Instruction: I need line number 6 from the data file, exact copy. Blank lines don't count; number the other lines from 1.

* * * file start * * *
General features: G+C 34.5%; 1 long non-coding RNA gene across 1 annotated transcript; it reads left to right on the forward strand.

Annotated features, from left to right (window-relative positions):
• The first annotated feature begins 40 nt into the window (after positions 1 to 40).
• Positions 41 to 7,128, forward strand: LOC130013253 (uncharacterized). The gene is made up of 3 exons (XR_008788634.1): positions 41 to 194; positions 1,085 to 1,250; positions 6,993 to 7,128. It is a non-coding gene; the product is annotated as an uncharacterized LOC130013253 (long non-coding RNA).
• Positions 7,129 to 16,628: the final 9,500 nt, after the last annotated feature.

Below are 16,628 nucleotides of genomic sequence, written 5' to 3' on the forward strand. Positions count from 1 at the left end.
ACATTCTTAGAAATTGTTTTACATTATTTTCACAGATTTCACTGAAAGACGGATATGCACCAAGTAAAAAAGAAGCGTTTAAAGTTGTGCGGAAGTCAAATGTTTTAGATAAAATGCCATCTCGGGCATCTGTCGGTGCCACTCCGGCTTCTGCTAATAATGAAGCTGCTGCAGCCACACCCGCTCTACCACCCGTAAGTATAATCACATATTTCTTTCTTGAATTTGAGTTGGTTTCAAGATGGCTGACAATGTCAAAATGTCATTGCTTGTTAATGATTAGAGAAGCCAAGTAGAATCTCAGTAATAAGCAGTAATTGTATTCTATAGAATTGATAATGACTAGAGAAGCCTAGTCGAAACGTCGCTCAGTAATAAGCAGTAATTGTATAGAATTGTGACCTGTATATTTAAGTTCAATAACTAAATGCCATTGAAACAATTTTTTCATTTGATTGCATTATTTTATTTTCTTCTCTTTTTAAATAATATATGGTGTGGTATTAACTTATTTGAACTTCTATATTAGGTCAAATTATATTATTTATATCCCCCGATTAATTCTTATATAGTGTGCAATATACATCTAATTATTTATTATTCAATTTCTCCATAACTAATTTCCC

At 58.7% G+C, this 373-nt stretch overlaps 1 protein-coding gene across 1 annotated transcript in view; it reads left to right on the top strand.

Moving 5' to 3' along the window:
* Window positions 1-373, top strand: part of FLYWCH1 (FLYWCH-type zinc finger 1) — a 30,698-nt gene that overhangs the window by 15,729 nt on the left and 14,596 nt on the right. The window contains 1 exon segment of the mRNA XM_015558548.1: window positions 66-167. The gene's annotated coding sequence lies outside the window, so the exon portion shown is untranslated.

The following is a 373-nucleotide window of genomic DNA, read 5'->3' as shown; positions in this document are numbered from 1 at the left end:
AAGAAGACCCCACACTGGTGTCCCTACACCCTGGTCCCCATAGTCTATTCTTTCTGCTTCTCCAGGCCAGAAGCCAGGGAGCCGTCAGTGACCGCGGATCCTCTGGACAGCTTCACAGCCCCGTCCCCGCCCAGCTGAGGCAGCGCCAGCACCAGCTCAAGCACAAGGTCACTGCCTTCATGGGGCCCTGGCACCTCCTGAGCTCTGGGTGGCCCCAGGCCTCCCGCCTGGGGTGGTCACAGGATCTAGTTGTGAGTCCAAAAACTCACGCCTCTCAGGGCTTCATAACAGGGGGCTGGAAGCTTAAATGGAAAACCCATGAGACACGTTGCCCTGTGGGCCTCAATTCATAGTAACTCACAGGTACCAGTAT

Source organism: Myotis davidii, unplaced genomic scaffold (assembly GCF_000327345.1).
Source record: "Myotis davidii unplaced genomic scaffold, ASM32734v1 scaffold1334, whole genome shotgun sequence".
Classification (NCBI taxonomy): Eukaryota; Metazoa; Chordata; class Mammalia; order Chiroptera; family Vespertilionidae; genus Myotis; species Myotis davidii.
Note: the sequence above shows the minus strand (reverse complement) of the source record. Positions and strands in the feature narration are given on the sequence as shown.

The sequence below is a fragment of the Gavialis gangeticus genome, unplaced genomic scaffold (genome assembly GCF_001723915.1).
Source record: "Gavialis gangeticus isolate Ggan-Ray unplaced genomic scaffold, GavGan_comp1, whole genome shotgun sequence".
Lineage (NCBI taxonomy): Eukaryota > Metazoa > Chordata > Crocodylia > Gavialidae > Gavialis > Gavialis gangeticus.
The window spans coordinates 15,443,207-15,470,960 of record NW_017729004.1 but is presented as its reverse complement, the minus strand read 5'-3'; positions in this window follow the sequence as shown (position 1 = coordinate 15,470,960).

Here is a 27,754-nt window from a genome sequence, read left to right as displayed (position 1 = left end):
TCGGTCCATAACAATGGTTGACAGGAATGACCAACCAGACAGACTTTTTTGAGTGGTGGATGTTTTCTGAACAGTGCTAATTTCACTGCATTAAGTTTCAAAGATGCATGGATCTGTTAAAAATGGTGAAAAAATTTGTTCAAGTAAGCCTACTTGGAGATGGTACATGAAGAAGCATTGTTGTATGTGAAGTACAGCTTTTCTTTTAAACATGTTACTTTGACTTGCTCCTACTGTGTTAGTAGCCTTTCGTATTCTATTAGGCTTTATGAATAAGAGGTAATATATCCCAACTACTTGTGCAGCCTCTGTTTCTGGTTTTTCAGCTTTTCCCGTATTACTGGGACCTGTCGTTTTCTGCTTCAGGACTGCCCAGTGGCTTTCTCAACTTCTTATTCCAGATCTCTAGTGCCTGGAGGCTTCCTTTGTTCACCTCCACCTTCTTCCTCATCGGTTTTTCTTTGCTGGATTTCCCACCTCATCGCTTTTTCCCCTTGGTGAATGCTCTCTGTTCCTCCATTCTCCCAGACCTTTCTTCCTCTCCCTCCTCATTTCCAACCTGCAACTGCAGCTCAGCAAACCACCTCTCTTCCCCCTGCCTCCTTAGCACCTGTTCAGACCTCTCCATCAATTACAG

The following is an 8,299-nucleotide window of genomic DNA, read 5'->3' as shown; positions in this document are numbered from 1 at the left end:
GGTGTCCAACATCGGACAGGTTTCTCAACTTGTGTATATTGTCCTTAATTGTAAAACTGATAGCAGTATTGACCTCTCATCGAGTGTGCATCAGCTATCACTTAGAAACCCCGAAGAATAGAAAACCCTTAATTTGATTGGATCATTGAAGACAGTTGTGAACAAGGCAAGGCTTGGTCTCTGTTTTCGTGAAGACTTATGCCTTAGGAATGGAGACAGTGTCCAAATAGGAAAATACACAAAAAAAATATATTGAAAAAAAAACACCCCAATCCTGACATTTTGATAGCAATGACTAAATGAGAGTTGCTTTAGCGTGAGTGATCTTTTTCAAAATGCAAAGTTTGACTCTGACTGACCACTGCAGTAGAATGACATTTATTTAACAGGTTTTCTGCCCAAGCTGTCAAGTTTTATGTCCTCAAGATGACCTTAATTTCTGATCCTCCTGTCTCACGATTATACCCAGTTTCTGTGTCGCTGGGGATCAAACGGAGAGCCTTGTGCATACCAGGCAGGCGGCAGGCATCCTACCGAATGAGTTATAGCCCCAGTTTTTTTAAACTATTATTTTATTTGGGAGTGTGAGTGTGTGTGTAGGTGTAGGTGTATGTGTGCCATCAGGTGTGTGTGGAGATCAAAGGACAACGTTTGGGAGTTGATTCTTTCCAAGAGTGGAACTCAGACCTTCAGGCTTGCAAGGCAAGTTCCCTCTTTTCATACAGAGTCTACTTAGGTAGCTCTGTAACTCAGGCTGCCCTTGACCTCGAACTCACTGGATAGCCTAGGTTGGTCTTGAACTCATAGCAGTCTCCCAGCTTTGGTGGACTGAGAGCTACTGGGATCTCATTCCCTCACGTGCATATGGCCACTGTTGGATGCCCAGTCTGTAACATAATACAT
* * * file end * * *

Below are 16,628 nucleotides of genomic sequence, written 5' to 3' on the forward strand. Positions count from 1 at the left end.